Cayman-flagged ship hosts Romney donor party
ABC news reports on one hell of a bad optics moment in Florida — a party for top Romney fundraisers held on board a 150-foot yacht flying a Cayman Islands flag: The event, attended by no more than 50 people, along with Romney relatives, including older brother Scott, appeared on no public calendars. ABC News ...
ABC news reports on one hell of a bad optics moment in Florida -- a party for top Romney fundraisers held on board a 150-foot yacht flying a Cayman Islands flag:
ABC news reports on one hell of a bad optics moment in Florida — a party for top Romney fundraisers held on board a 150-foot yacht flying a Cayman Islands flag:
The event, attended by no more than 50 people, along with Romney relatives, including older brother Scott, appeared on no public calendars. ABC News obtained a schedule of the Romney campaign’s "Victory Council" and waited dockside to speak with members.
"It was a really nice event. These are good supporters," said billionaire Wilbur Ross, an energy industry executive.
Virginia Gov. Bob McDonnell was scheduled to speak.
Registered in the Caymans, and flying a version of the Caymans’ "civil ensign" or merchant flag, the Cracker Bay has an impressive art collection and can seat 30 for dinner.
The Cracker Bay is owned by Gary Morse, developer of the Villages retirement community. Companies controlled by Morse gave nearly $1 million to the pro-Romney Restore Our Future superPAC.
Romney has, of course, attracted some unwanted attention for his holdings in investment funds based in the Caymans. I wrote in January about the advantages of setting up a corporation in the Caymans, but it turns out the British protectorate a pretty good place to register your boat as well. A 2009 article in the Cayman Financial Review explained:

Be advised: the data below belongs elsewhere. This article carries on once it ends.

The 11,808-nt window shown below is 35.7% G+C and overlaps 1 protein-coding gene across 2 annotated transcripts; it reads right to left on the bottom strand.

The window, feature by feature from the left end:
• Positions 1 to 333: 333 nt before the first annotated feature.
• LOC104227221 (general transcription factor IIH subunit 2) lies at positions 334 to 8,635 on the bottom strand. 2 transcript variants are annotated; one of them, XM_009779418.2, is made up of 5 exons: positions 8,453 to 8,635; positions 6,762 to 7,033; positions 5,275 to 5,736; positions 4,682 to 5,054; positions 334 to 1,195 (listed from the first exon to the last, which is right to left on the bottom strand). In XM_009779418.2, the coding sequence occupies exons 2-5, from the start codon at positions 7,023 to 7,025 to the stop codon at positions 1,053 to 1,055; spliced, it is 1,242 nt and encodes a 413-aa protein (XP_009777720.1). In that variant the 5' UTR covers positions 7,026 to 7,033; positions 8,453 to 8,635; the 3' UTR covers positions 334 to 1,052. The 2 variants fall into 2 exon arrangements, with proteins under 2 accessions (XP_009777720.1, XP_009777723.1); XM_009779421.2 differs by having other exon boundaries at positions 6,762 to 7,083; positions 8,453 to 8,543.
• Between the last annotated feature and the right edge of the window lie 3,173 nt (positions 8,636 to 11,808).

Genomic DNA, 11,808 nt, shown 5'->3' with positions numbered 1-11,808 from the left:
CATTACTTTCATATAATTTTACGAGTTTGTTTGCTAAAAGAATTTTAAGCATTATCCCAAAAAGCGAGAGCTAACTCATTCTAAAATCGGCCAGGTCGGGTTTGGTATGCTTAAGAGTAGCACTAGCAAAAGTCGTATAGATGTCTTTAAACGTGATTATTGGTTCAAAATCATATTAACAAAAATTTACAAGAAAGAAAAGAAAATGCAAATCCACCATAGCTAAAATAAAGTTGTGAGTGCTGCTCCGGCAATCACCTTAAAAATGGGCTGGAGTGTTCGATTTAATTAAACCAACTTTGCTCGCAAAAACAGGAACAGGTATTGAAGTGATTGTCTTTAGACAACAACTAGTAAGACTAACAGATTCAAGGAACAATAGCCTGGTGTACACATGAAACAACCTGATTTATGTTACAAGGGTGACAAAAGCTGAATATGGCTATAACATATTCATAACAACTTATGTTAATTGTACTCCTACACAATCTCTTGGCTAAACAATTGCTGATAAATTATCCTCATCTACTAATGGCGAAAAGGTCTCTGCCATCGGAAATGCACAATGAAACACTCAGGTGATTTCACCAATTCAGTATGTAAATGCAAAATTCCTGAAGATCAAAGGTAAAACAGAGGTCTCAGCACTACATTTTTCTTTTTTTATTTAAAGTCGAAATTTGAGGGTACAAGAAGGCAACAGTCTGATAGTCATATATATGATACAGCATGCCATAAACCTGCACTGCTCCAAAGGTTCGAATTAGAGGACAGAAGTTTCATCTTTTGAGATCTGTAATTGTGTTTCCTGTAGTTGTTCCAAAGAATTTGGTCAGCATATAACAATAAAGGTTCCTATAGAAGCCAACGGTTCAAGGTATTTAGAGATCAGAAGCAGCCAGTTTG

Although it is generally recommended to use a Cayman Islands vehicle for ownership purposes, it is, in fact, possible for any corporate body to own a Cayman Islands registered yacht or ship either by appointing a representative person or registering as a foreign company under Part IX of the Cayman Islands Companies Law. This allows owners the flexibility to use a foreign corporate vehicle where there are taxation benefits or other reasons for doing so. Using a corporate body to own a vessel has the important benefit of limiting the liability of the owner if a collision or other event incurring liability should occur. However, in practice, usually a new Cayman Islands company limited by shares is incorporated to own each vessel as this is generally simpler administratively and less likely to result in delay.
The Cayman Islands is renowned as a leading offshore jurisdiction with a tax neutral environment. It has a solid political, legal and fiscal environment with a stable parliamentary democracy since 1831. There are no income, capital gains or other taxes imposed by the Cayman Islands on vessel owning companies. With the Privy Council in England being the ultimate court of appeal, the CISR operates within a stable British based legal system which is a compelling reason to choose the CISR for the registration of vessels and any associated loan financing and security.
While there are no restrictions on the nationality of the owner or crew, ships flying the Union Jack-ed flag of the Caymans are entitled to the protection of the British Navy. According to the Cayman Islands Chamber of Commerce, "About 20% of the world’s yachts over 50m were registered in the Cayman Islands by 1999."
Joshua Keating was an associate editor at Foreign Policy. Twitter: @joshuakeating
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